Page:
This paper provides an overview of the discovery, typology, and practical use of kodai mokkan, inscribed wooden tablets that were produced in large numbers between the seventh and tenth centuries in Japan. While a small number of these mokkan had been carefully preserved for centuries in imperial repositories, the vast majority of the tablets was not discovered until recent decades. Excavations of sites mostly related to local or central government facilities, elite residences, and temples have yielded hundreds of thousands of inscribed tablets or shavings (kezurikuzu). As a result, our understanding of various aspects of government, economy, and society in ancient Japan has changed and we have been allowed glimpses of the practical execution of government regulations and of daily life. Mokkan have also contributed to a better understanding of archaeological remains as they occasionally allow for precise dating and identification.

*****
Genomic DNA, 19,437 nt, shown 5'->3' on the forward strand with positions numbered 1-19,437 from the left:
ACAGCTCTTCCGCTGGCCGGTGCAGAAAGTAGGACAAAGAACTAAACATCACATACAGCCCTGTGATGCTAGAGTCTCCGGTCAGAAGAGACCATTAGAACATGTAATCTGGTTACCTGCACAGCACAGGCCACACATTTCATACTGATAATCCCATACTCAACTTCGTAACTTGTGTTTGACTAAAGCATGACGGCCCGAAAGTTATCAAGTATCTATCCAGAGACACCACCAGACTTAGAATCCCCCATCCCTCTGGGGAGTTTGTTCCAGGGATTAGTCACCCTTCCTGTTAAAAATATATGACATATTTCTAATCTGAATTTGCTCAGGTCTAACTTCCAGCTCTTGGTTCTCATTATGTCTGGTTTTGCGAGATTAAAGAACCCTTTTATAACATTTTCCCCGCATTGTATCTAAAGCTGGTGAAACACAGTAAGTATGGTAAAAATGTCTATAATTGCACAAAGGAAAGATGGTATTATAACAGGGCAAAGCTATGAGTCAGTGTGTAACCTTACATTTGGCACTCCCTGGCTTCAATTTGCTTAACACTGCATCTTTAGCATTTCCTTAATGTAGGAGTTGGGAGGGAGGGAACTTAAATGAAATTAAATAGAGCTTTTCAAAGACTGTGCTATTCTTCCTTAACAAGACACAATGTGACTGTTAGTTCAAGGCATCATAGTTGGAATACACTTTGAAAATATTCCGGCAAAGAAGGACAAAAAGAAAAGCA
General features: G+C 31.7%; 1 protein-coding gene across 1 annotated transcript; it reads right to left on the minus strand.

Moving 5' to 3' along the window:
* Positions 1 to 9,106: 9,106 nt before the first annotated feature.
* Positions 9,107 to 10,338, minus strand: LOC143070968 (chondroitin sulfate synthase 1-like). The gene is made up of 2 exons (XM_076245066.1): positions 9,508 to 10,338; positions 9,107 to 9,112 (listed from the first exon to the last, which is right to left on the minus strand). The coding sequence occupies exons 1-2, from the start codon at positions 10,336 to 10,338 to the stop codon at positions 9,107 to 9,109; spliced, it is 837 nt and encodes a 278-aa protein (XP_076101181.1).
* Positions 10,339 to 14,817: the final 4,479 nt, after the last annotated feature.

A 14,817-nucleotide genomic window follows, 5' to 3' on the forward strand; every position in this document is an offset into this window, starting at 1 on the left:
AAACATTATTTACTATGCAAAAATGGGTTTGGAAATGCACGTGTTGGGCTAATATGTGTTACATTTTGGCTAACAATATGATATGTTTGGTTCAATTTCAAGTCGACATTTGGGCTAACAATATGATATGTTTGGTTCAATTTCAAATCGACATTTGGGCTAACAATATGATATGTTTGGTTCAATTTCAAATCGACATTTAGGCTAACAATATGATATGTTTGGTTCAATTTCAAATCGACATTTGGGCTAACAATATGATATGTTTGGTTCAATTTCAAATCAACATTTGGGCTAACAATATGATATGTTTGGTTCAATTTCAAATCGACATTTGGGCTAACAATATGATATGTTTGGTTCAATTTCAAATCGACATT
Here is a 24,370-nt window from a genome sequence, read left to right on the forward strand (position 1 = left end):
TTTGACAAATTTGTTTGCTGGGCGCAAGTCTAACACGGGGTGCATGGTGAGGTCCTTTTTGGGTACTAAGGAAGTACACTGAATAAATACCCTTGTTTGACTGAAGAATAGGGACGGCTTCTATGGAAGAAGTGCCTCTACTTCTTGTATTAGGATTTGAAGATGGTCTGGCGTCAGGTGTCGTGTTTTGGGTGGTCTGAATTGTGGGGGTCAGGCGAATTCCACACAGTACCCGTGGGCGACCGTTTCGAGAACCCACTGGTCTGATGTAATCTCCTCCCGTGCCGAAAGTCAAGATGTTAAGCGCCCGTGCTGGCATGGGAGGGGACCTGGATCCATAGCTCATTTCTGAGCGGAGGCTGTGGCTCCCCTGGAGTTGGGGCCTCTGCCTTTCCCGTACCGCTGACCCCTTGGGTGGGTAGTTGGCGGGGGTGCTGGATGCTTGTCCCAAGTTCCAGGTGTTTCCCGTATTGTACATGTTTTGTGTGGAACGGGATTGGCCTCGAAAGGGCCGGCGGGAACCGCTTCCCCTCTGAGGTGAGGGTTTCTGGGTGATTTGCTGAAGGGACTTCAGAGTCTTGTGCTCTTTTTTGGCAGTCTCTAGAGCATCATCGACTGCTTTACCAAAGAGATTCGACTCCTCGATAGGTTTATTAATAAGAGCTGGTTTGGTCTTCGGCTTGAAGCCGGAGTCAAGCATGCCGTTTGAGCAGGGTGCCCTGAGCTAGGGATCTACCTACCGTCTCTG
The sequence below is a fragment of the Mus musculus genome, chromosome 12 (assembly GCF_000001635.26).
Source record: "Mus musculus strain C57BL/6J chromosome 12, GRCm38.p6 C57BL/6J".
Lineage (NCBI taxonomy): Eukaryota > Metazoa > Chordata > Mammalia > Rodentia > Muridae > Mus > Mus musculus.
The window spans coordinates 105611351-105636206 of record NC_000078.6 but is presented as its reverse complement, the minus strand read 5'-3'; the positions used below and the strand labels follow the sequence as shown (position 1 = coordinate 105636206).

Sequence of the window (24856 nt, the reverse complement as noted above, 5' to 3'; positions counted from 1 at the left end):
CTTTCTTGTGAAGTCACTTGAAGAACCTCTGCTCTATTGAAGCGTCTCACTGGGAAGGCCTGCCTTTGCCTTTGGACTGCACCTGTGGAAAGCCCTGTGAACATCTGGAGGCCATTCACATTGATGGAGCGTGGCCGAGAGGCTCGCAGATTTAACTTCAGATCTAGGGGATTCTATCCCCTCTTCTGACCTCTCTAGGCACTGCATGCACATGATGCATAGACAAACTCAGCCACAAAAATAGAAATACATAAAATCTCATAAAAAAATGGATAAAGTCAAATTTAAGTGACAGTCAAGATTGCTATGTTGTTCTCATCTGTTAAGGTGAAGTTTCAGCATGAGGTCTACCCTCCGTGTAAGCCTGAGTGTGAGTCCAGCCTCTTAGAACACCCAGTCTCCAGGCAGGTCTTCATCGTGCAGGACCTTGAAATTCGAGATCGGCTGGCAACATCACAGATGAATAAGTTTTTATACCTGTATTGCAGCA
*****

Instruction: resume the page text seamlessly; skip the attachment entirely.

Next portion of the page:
11 15 2013
Hamburg University, Centre for the Study of Manuscript Cultures, ドイツ